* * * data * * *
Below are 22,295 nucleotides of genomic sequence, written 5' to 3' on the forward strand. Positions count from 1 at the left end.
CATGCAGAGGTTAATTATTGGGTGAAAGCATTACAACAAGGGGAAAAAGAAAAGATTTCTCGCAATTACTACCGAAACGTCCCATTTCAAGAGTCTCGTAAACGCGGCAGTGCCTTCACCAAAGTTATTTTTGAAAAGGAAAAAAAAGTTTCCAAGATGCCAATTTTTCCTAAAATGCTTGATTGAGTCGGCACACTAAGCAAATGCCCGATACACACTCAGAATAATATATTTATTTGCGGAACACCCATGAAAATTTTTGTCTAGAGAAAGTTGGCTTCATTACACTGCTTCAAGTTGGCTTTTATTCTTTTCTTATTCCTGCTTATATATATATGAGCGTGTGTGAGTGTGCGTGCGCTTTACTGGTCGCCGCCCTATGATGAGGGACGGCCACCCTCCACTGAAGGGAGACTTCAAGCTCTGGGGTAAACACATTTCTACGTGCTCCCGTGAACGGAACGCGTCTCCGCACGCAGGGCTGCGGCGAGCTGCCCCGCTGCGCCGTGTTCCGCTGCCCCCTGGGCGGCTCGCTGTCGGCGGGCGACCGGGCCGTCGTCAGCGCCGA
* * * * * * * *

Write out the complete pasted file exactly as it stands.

Below are 22,295 nucleotides of genomic sequence, written 5' to 3' on the forward strand. Positions count from 1 at the left end.
CATGCAGAGGTTAATTATTGGGTGAAAGCATTACAACAAGGGGAAAAAGAAAAGATTTCTCGCAATTACTACCGAAACGTCCCATTTCAAGAGTCTCGTAAACGCGGCAGTGCCTTCACCAAAGTTATTTTTGAAAAGGAAAAAAAAGTTTCCAAGATGCCAATTTTTCCTAAAATGCTTGATTGAGTCGGCACACTAAGCAAATGCCCGATACACACTCAGAATAATATATTTATTTGCGGAACACCCATGAAAATTTTTGTCTAGAGAAAGTTGGCTTCATTACACTGCTTCAAGTTGGCTTTTATTCTTTTCTTATTCCTGCTTATATATATATGAGCGTGTGTGAGTGTGCGTGCGCTTTACTGGTCGCCGCCCTATGATGAGGGACGGCCACCCTCCACTGAAGGGAGACTTCAAGCTCTGGGGTAAACACATTTCTACGTGCTCCCGTGAACGGAACGCGTCTCCGCACGCAGGGCTGCGGCGAGCTGCCCCGCTGCGCCGTGTTCCGCTGCCCCCTGGGCGGCTCGCTGTCGGCGGGCGACCGGGCCGTCGTCAGCGCCGA